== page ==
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Watch these glassblowing experts make enormous glass cocoons

It's fascinating to watch the trial and error as artisans led by Anna Miasowsky try to blow enormous cocoon-shaped sculptures large enough to fit a person inside. Read the rest

You can live in a giant cowboy boot for $40 a day

If Huntsville, Texas sounds like the kind of place you'd like to kick your boots off and sit a spell, you might rent this beaut of a boot, featuring two bedrooms, a bath, and an open-air deck on the top.

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This sky pool lets you walk on air (in water)

At a Houston apartment complex called Market Square Tower, residents can walk on air (in water) via a glass-bottomed pool suspended 500 feet in the air.

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New cars that look like old classics

I like modern Mini Coopers, but whenever I see a one of the originals (like the one I saw in Japan a few weeks ago, below) I wish they would have made the new ones look exactly like the old ones.

I suppose there's a bunch of safety regulations that make it difficult to build exact reproductions of old cars (I wouldn't want my kids driving the no-front-end 1971 VW camper van I drove in high school). But I should have known that there are companies making near-faithful replicas of classic cars. They cost a fortune, but they look great. Core77 has an article about this trend, titled, "Beyond Retro Design: People Want New Things That are Old, or Old Things That are New."

Core77 wishes that this trend could take off in the consumer products space, too.

Snip:

While these cars are obviously out-of-reach by folks of average income, I wouldn't mind seeing this new-old or old-new trend applied to other original designs in the consumer products space. For example, after writing the History of Braun Design series some years ago, I became so smitten with their 1962 Sixtant SM 31 electric razor that I had to have one.

I tracked down and found one on the secondhand market that had been shipped from Italy. It's heavy and substantial, has an internal voltage converter so works on 110V and despite being over 50 years old it still works like it's brand-new. It's one of my favorite possessions. I paid $23 for it and I will keep it forever.

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A beautifully illustrated edition of Hans Christian Andersen's The Snow Queen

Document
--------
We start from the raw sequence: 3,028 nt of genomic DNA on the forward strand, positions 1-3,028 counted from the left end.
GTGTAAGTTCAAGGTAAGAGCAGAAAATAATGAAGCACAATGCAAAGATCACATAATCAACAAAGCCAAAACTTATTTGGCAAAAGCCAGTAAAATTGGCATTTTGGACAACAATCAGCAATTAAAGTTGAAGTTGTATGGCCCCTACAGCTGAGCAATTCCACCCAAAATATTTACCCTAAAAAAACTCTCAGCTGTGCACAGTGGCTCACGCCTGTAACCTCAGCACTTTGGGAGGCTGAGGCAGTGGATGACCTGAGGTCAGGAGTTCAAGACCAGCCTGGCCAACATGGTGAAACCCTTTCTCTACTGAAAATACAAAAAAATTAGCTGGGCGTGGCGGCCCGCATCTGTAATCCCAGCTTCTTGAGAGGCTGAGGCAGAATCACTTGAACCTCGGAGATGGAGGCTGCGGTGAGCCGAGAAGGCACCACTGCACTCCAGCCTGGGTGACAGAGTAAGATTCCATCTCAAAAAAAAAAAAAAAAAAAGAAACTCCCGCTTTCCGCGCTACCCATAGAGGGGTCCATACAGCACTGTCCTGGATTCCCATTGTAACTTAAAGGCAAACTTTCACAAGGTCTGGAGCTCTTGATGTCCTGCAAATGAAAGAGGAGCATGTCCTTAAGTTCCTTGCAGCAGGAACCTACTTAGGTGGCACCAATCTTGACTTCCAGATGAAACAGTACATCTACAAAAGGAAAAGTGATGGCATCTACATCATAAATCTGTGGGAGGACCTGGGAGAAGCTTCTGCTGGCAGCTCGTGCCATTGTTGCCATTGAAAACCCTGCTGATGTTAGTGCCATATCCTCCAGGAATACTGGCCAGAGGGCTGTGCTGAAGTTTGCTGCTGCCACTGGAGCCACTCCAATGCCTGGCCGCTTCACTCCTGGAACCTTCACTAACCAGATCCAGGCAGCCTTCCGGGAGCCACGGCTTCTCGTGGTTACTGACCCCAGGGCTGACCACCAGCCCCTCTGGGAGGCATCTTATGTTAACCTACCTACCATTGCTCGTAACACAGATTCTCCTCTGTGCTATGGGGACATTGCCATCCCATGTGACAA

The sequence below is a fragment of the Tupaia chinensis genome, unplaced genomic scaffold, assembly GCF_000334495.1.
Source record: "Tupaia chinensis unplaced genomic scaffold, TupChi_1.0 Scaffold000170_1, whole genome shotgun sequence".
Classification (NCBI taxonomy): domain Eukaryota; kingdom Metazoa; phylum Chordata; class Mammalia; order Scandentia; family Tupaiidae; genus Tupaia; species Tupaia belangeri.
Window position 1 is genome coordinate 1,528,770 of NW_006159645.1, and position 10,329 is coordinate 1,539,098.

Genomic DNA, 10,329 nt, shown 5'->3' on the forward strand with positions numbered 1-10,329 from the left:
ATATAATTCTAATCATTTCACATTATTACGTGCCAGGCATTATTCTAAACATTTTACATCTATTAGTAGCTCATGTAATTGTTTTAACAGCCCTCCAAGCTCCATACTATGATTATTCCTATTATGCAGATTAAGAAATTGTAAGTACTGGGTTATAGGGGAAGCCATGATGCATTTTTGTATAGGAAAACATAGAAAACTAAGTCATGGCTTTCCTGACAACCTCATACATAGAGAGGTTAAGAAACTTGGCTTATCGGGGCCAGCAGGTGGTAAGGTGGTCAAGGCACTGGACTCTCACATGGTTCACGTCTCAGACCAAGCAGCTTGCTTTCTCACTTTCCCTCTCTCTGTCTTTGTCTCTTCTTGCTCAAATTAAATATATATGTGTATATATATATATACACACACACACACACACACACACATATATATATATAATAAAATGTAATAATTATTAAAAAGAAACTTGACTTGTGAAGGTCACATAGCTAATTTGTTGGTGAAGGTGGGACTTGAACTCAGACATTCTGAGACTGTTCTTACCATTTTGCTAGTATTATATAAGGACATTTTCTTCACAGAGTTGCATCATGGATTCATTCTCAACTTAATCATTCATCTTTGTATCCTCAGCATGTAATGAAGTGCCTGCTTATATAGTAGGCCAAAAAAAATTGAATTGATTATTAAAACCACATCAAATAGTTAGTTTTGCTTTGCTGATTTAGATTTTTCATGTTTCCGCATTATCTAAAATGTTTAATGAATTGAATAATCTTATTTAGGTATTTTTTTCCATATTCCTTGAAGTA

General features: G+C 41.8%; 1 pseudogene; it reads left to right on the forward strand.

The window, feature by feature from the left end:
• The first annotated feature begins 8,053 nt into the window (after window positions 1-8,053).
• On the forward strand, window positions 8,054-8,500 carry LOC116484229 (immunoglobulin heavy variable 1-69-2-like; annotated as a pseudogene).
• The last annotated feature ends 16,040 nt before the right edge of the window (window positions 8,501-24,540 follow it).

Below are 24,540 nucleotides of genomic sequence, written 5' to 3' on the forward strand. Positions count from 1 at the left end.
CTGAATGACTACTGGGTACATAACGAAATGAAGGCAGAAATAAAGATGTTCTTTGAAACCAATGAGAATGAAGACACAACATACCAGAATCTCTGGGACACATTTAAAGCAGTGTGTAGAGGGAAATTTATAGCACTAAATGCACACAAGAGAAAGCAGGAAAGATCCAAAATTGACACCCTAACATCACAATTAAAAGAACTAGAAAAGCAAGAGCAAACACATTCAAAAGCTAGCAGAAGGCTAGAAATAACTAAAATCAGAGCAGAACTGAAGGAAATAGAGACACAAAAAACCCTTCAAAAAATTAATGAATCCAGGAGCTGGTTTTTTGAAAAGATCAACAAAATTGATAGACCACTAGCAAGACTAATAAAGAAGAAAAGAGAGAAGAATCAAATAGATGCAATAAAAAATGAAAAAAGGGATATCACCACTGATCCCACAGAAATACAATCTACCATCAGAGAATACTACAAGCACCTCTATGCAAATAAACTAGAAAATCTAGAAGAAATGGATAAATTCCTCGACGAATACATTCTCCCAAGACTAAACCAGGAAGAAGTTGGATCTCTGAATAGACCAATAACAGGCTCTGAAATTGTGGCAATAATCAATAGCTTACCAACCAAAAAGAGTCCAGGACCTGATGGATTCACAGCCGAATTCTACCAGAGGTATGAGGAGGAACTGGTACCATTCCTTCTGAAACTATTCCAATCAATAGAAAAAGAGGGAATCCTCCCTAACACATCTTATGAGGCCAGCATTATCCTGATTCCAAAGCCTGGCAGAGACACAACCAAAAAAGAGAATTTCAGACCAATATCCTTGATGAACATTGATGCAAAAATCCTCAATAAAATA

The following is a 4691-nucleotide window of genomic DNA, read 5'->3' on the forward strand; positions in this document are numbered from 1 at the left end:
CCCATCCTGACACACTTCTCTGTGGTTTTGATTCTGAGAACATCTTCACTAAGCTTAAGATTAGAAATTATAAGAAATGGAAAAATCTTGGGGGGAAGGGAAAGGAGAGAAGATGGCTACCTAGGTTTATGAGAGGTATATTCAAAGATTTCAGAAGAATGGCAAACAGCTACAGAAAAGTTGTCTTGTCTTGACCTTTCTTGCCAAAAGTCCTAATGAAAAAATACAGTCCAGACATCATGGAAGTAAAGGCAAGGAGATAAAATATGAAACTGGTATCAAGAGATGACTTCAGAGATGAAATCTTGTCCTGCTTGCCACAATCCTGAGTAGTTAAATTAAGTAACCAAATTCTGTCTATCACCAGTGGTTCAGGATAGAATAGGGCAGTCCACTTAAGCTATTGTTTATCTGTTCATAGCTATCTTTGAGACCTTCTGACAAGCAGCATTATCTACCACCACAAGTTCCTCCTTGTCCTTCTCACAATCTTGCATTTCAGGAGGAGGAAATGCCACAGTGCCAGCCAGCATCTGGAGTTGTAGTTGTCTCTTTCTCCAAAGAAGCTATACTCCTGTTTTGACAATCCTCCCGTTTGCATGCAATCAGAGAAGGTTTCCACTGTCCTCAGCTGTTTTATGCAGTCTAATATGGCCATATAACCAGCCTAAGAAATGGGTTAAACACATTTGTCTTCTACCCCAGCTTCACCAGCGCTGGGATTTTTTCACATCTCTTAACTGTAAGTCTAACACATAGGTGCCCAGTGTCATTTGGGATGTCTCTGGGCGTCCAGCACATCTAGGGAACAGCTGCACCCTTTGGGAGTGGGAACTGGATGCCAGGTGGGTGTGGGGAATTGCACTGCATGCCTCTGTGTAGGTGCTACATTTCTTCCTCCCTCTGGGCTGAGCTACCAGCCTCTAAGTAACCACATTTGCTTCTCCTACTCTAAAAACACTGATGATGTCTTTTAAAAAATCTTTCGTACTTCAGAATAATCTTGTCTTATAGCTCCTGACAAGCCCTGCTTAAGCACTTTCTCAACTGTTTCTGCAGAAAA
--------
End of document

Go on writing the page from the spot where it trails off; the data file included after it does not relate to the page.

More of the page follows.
The Hans Christian Andersen classic, The Snow Queen, is a quick and enjoyable read, made all the more so with printmaker Sanna Annukka’s gorgeous illustrations. You’ll likely recognize the textile designer’s aesthetic from Marimekko and, not surprisingly, many of her illustrations make full use of her bold, geometric patterns through the characters’ dress. Her landscapes look like fabrics, too. A panel that shows a wintry countryside looks like it could be a weaving and I wish I could buy another, a garden in full bloom, by the bolt.

The story itself is not what I had expected. In many ways, the titular character is a minor player. The heroine is a young girl, Gerda, who journeys bravely and earnestly, escaping numerous villains by virtue of her devotion to her young friend and playmate, Kay, who has been lured away by the Snow Queen. Kay first fell victim to the heart-numbing trickery of the devil himself, who had accidentally broken an evil mirror crafted to reflect and amplify only the most wicked and ugly things in the world. When the mirror breaks, pieces “smaller than a grain of sand” are sent flying around the word, one of which sticks in Kay’s eye, and another which pierces and chills his heart. As the Snow Queen further freezes Kay’s heart with a kiss, Gerda braves witches, haunts, thieves, and icy winds to save her friend.

Maybe it’s because I’m a mom who is worn out on Frozen, the Disney smash hit (which refuses to die, despite every parent’s best efforts) that was loosely based on the fairy tale, but I wish that the movie more closely echoed the actual story. Read the rest

Check out this new Mario-themed pop-up bar in DC

To celebrate Cherry Blossom season in Washington DC, Southern Efficiency created a Japanese-themed pop-up bar. Cute video is starting to emerge of people who braved the long lines. Read the rest